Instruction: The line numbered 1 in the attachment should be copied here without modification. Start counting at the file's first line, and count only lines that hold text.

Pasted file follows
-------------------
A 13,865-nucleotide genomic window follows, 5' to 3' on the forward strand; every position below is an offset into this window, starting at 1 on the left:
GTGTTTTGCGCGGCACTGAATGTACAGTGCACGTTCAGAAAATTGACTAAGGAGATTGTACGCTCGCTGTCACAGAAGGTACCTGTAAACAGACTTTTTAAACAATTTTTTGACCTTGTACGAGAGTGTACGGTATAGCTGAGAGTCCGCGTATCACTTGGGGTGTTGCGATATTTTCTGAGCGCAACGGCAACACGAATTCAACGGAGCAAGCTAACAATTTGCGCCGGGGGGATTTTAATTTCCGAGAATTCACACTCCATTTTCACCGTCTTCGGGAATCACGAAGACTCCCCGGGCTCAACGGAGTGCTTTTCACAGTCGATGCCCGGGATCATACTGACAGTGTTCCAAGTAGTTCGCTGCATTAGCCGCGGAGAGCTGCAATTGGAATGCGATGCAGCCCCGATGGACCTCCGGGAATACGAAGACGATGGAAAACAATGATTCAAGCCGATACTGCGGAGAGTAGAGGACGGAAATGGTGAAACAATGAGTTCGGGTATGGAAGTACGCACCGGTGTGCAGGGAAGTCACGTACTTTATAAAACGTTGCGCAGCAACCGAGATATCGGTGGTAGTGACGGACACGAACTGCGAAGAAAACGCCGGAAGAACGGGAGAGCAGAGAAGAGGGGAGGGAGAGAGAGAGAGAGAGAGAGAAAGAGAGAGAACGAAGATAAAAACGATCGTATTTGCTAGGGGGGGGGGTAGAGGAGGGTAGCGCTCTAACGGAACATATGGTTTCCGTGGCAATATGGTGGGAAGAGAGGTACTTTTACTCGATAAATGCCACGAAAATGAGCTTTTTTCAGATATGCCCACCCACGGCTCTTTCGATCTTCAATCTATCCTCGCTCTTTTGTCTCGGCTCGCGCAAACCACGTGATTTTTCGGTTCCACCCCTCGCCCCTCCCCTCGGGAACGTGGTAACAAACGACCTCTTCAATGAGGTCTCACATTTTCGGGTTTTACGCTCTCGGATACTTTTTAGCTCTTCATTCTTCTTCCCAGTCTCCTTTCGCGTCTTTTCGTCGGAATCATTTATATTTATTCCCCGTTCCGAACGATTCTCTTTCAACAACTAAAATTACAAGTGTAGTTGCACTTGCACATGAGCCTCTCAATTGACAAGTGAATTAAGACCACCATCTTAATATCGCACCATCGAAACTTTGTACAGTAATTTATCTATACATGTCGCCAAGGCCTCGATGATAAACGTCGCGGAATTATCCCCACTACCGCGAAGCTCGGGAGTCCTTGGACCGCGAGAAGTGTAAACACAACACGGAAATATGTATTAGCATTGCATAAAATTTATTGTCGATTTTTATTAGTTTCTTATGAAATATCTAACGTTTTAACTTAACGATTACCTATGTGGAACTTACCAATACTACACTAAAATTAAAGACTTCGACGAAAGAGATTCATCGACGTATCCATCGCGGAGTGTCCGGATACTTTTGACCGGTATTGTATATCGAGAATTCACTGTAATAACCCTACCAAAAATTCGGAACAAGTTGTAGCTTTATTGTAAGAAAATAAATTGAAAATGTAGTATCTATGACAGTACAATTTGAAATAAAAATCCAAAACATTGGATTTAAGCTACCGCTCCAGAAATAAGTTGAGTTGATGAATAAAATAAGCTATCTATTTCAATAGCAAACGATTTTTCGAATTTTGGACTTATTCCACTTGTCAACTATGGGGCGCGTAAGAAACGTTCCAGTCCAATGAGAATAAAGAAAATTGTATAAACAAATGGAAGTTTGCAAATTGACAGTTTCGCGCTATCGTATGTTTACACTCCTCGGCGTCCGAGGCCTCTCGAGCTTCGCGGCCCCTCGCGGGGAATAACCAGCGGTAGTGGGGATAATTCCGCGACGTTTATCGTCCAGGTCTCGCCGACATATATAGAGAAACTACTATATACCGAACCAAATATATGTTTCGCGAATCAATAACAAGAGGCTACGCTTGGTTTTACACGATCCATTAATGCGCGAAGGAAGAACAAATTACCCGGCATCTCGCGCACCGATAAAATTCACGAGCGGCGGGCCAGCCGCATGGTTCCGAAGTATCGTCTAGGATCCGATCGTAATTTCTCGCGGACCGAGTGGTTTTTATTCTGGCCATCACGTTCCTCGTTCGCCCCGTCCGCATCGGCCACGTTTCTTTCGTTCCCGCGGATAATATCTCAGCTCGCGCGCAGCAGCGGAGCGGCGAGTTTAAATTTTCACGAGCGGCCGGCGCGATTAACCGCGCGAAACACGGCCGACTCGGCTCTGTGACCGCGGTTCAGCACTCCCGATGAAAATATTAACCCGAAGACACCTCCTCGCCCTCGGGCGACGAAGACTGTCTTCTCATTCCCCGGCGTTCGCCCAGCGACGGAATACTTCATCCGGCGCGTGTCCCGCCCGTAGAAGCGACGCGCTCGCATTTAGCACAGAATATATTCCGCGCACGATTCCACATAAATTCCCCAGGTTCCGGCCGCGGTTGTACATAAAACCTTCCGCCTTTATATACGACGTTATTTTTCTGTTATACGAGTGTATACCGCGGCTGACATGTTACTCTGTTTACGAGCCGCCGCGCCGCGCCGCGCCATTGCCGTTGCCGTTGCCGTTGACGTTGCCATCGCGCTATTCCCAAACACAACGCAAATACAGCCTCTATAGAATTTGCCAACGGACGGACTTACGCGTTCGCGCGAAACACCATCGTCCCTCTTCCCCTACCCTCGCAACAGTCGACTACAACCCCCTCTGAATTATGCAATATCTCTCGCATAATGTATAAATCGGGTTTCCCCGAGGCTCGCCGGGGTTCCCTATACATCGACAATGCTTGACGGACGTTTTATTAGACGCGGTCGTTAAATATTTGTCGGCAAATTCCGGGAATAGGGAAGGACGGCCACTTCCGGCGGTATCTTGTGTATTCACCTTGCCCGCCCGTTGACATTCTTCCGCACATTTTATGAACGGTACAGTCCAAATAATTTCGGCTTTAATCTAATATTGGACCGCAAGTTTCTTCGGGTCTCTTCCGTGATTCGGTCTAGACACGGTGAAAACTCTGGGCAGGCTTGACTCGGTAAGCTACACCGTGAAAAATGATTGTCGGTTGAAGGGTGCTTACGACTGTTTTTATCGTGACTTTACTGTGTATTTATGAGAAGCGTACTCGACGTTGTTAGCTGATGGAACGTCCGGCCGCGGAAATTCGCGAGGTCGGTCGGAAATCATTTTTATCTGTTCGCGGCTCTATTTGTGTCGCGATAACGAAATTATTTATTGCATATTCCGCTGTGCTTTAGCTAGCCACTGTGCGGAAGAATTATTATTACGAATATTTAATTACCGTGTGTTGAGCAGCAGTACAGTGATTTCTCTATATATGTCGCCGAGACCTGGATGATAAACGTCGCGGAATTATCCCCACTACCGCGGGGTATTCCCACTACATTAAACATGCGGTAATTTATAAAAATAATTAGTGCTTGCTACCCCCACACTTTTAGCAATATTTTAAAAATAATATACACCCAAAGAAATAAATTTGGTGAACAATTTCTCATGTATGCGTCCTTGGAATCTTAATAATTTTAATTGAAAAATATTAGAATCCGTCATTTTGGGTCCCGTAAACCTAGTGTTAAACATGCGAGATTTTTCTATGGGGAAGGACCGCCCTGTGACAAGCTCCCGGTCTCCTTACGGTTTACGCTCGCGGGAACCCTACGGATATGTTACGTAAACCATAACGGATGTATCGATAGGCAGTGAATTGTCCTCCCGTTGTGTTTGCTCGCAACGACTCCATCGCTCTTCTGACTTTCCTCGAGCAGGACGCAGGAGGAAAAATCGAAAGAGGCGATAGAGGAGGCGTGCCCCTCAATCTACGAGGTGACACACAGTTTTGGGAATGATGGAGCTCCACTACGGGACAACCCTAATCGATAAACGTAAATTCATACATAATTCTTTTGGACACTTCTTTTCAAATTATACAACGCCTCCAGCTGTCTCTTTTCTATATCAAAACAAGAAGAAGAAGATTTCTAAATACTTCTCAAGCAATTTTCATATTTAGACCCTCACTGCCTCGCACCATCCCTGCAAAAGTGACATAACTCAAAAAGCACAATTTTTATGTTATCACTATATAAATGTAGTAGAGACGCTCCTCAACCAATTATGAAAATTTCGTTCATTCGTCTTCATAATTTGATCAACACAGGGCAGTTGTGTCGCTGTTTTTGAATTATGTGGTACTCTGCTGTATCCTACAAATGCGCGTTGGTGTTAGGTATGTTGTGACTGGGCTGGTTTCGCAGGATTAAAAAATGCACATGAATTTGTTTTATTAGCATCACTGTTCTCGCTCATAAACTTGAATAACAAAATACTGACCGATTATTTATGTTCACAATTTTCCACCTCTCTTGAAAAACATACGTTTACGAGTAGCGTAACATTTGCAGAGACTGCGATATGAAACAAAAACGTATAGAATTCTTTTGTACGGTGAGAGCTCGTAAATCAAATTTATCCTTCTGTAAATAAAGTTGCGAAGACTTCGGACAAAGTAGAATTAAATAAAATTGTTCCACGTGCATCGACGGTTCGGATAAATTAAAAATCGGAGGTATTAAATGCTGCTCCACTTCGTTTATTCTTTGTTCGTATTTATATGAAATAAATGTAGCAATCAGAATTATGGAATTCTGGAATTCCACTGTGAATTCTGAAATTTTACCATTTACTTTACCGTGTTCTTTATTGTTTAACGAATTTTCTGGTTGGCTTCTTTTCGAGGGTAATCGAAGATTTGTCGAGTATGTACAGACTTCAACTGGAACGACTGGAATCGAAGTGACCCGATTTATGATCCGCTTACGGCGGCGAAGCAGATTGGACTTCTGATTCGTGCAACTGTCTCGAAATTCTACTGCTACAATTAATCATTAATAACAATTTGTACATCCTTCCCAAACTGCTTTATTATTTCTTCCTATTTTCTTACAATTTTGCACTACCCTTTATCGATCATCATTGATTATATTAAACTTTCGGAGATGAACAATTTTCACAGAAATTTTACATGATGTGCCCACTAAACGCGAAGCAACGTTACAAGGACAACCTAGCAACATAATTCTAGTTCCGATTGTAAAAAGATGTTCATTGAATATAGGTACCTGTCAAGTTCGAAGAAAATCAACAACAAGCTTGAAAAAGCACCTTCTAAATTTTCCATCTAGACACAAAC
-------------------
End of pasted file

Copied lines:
A 13,865-nucleotide genomic window follows, 5' to 3' on the forward strand; every position below is an offset into this window, starting at 1 on the left: